NCMA DESIGN AWARD
By: The National Concrete Masonry Association
The Christie Residence in Palm Springs, Calif., received the Design Award of Honor in the residential category in the 2010 National Concrete Masonry Association (NCMA) Design Award competition because the architect blended concrete block seamlessly with the goal to capture the feel of the 1960s and embrace the surrounding environment.
The spectacular views of the San Jacinto Mountains and the vast Coachella Valley below surround this 1960s era house. Architect James Schmidt, AIA of Schmidt Architecture in Studio City, Calif., designed the 3,217-square-foot home as a long, linear bar to maximize the picturesque scenery from the primary living areas.
However, Schmidt said he also wanted to use materials and a design that broke down the barrier between the interior and exterior living spaces. Schmidt selected polished concrete floors, walnut casework and concrete masonry throughout the house to capture the mid-century feel of Palm Springs.
Following World War II, the Palm Springs area saw tremendous growth for vacationing families and wealthy individuals. The elongated entry walk with its burnished, stacked block wall, floating roof canopy and spider-leg columns is reminiscent of the numerous public buildings, hotels and residences around town from the 1960s.
The pivot doors reflect the work of Frank Lloyd Wright and the early modernists. The simple, clean lines evoke a simpler time. In the heyday of the 1960s, architects commonly used patterns of concrete block in their designs.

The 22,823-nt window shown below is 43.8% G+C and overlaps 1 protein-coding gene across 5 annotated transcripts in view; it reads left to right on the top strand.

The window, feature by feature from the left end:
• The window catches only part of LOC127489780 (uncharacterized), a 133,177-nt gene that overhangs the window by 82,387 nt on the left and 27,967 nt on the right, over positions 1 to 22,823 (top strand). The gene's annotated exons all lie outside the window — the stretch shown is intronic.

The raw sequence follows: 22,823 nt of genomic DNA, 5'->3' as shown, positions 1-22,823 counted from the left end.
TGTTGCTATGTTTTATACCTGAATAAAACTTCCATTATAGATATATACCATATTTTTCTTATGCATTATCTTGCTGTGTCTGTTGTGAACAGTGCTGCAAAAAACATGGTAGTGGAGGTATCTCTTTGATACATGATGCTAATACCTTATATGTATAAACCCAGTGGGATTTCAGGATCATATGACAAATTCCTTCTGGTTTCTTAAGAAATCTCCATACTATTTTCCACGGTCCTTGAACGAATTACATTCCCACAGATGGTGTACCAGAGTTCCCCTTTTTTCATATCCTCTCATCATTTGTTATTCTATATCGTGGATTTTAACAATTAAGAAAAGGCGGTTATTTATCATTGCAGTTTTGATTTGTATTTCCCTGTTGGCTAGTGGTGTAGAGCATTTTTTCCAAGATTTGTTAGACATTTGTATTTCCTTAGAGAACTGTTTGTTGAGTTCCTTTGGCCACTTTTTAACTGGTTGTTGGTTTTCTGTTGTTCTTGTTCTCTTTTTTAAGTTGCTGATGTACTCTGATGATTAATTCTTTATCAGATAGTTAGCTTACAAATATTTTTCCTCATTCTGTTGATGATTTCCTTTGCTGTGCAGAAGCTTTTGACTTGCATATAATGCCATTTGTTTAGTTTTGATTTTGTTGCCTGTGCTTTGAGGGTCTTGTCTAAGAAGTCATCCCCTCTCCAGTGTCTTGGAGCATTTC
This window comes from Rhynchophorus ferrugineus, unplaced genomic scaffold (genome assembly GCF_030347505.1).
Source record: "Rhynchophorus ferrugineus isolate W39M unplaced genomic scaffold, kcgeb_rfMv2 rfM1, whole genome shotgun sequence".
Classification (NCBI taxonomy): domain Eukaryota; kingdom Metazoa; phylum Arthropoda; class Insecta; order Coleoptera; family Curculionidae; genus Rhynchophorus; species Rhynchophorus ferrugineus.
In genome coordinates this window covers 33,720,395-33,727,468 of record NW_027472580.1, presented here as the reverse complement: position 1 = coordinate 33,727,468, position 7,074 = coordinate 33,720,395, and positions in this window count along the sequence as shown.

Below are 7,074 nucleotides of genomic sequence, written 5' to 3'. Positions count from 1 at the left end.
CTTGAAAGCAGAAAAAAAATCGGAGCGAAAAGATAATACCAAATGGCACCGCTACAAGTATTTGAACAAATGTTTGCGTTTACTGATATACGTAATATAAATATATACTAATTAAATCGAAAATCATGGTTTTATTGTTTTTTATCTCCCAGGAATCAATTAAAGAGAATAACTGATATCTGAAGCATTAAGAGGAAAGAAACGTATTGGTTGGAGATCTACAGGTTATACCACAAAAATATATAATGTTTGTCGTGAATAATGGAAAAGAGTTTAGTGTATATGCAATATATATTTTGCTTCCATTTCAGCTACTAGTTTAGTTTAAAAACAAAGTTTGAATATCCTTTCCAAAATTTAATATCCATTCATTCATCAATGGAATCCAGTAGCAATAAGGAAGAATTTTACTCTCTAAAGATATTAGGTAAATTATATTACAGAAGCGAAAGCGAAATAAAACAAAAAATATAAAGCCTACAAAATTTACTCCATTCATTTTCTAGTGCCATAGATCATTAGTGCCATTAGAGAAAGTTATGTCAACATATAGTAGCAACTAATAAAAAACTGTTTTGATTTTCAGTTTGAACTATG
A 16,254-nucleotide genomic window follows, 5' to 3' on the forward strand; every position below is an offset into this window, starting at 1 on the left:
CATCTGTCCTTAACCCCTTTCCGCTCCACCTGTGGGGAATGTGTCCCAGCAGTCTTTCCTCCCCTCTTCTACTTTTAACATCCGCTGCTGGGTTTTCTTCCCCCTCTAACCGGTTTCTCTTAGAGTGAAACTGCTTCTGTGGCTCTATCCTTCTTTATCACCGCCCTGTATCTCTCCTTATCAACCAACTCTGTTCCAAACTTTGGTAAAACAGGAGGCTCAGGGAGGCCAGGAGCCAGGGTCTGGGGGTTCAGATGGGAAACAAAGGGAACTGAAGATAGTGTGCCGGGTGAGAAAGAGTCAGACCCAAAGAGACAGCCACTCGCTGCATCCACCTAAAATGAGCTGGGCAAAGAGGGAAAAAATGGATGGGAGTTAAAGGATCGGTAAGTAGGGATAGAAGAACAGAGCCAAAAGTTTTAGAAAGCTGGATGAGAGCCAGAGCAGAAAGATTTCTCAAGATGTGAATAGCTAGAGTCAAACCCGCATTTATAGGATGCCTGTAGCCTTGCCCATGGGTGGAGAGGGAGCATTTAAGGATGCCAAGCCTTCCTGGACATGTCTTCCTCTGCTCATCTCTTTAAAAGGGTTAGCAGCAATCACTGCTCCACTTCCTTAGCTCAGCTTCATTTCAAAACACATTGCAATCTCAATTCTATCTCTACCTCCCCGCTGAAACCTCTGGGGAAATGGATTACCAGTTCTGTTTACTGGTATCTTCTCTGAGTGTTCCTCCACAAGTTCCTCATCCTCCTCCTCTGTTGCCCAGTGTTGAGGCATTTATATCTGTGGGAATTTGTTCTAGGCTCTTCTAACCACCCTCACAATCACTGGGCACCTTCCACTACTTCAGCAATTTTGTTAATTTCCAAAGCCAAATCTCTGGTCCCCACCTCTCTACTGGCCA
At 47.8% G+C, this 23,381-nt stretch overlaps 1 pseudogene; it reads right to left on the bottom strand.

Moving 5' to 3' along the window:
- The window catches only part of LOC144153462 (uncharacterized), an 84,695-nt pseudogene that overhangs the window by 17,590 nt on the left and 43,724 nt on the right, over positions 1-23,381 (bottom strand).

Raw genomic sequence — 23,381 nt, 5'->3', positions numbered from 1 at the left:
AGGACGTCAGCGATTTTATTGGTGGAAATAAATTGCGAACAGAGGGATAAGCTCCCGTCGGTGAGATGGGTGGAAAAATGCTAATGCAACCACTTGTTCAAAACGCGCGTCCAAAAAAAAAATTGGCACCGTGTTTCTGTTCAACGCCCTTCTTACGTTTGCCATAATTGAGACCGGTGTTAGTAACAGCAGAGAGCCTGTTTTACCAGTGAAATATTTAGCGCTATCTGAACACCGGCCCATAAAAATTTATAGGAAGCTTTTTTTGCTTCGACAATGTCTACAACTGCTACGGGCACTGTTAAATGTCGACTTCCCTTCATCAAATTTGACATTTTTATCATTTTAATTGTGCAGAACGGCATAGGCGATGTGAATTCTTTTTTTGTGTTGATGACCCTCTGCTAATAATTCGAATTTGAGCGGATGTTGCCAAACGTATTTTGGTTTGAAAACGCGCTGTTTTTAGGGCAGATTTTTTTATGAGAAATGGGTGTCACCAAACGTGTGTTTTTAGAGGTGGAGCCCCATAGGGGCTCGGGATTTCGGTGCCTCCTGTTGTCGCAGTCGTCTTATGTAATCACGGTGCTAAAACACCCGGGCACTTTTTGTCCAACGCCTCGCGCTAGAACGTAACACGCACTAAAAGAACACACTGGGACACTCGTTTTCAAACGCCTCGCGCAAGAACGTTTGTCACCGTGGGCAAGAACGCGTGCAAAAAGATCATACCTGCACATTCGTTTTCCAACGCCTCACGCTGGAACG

The concrete masonry walls were designed using a typical 6-inch and 8-inch burnished block. Burnished concrete block was chosen for its rich texture, which reflects the color and pattern of the desert, yet added a refined finish. In addition, the size of the blocks broke down the scale of the walls and provided flexibility to easily accommodate the 9-, 20- and 13-foot and higher ceilings throughout the home.
The block walls provide architectural massing that serves as an anchoring counterpoint to the floating roof plans and the abundant walls of glass, Schmidt said.The home is 50 percent glass and needed a solid material to stabilize it.
Structural burnished block was used in the entryway because Schmidt wanted to showcase the texture of the units and also develop a sense of mystery as visitors enter the home. The interior hallway features burnished block as a structural wall that showcases the richness of the material as a backdrop to the gallery. The fireplace walls and columns at the back of the house between the pivot doors were constructed of structural wood and steel and then covered with a burnished block veneer.
Solterra Development of Palm Springs was the general contractor as well as the masonry contractor; Zeyad Faqih of Palm Desert, Calif., was the engineer; and the block producer was Orco Block of Stanton, Calif.
Considering Palms Springs severe climate, Schmidt used deep overhangs, thick block shade fins and pivot doors to capture the cooling northern breezes to temper the interior temperatures of the home. Aside from the inherent thermal mass qualities of the concrete block, the material was a logical choice because it is durable enough to handle the physical abuse of extreme climates in the area.
The National Concrete Masonry Association Design Award jurors selected this residence for the highest award in the Residential Category because the concrete block seamlessly blends with the architects goal to capture the feel of the 1960s and embrace the surrounding environment.